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New Mahler Song Recordings

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Mahler, Des Knaben Wunderhorn / Adagio from Symphony No. 10, M. Kožená, C. Gerhaher, Cleveland Orchestra, P. Boulez

(released on October 5, 2010)
Deutsche Grammophon 477 9060

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Mahler, Lieder, C. Gerhaher, G. Huber

(released on November 17, 2009)
Sony/RCA 88697567732 | 75'52"

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Mahler, Lieder eines fahrenden Gesellen / Rückert-Lieder / Selections from Des Knaben Wunderhorn, S. Graham, T. Hampson, San Francisco Symphony, M. Tilson Thomas

(released on September 14, 2010)
SFS 821936-0036-2 | 64'57"

Online scores:
Mahler, Des Knaben Wunderhorn | Rückert-Lieder | Lieder eines fahrenden Gesellen

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D. Mitchell, Gustav Mahler:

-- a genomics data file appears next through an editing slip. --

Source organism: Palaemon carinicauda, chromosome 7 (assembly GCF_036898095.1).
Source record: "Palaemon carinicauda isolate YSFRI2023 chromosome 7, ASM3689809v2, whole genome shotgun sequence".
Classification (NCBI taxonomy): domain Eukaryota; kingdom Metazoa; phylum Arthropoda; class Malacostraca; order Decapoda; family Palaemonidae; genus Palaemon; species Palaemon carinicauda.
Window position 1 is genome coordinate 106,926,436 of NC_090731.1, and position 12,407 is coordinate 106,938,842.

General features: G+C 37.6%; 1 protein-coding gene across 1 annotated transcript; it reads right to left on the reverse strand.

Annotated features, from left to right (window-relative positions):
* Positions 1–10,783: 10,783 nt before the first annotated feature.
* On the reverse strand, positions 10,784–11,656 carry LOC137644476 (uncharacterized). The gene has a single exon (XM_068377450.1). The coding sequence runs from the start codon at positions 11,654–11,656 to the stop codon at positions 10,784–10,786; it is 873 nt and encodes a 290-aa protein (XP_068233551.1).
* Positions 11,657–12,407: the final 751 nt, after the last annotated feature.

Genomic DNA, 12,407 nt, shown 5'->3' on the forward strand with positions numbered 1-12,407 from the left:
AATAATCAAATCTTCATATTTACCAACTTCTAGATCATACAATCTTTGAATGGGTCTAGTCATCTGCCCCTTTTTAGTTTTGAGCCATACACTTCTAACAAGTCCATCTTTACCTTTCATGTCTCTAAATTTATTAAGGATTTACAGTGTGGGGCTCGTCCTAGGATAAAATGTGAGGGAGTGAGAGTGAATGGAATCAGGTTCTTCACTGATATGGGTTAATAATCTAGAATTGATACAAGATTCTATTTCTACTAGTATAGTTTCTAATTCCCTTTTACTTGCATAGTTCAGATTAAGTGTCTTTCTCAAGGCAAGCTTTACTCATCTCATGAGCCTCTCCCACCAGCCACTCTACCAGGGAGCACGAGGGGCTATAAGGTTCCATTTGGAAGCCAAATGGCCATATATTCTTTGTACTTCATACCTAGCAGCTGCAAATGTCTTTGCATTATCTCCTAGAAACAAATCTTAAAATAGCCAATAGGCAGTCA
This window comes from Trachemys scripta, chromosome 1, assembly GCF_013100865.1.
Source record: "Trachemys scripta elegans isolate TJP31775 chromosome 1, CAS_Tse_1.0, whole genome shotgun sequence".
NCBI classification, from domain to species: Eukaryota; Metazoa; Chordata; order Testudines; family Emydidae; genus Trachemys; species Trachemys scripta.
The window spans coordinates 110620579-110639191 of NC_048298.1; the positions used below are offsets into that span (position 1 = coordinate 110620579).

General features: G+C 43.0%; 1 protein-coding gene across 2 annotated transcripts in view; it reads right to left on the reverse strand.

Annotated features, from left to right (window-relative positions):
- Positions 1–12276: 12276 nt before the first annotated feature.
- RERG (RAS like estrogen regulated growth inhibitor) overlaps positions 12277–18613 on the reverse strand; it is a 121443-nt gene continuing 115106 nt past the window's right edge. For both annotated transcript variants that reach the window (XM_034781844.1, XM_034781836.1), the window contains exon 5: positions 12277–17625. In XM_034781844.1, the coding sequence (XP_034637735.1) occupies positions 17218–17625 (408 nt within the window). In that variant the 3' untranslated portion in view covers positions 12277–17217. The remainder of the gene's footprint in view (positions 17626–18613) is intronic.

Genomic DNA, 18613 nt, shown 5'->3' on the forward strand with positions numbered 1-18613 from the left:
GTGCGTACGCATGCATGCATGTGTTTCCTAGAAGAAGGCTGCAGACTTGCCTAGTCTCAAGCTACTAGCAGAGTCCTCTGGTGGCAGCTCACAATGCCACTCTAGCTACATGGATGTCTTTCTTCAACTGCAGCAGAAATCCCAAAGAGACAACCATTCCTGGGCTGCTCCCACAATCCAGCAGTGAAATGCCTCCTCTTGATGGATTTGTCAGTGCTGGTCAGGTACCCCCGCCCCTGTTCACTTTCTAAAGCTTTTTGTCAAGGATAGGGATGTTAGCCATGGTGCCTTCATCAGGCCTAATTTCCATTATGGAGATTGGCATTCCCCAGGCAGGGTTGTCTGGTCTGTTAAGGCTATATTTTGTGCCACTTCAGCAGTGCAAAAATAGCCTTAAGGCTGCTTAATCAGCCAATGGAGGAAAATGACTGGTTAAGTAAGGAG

The Wunderhorn Years
Like most German composers of the nineteenth century, Gustav Mahler was taken with the distilled folk poetry of the collection Des Knaben Wunderhorn. When something that is unlearned and orally transmitted is written down by men of letters, the temptation is strong to improve and refine it, and the temptation proved too much for the transcribers of this poetry as it did for those who notated Appalachian folk song, like John Jacob Niles. Only the phonograph cylinder, such as used by Béla Bartók to record folk songs in peasant villages, does not embellish -- although Bartók did note in his journals that sometimes he trusted his own transcriptions, made from memory or at first encounter with a singer, more than the phonograph cylinders, saying that sometimes a singer would alter what he had sung "in spite of himself," reacting to the formality of being recorded for posterity. Mahler, having obsessively set the Wunderhorn poems to music for much of his life as a composer, assembled twelve of them in a set, altered in some of its details over time, that is now often called Lieder aus "Des Knaben Wunderhorn."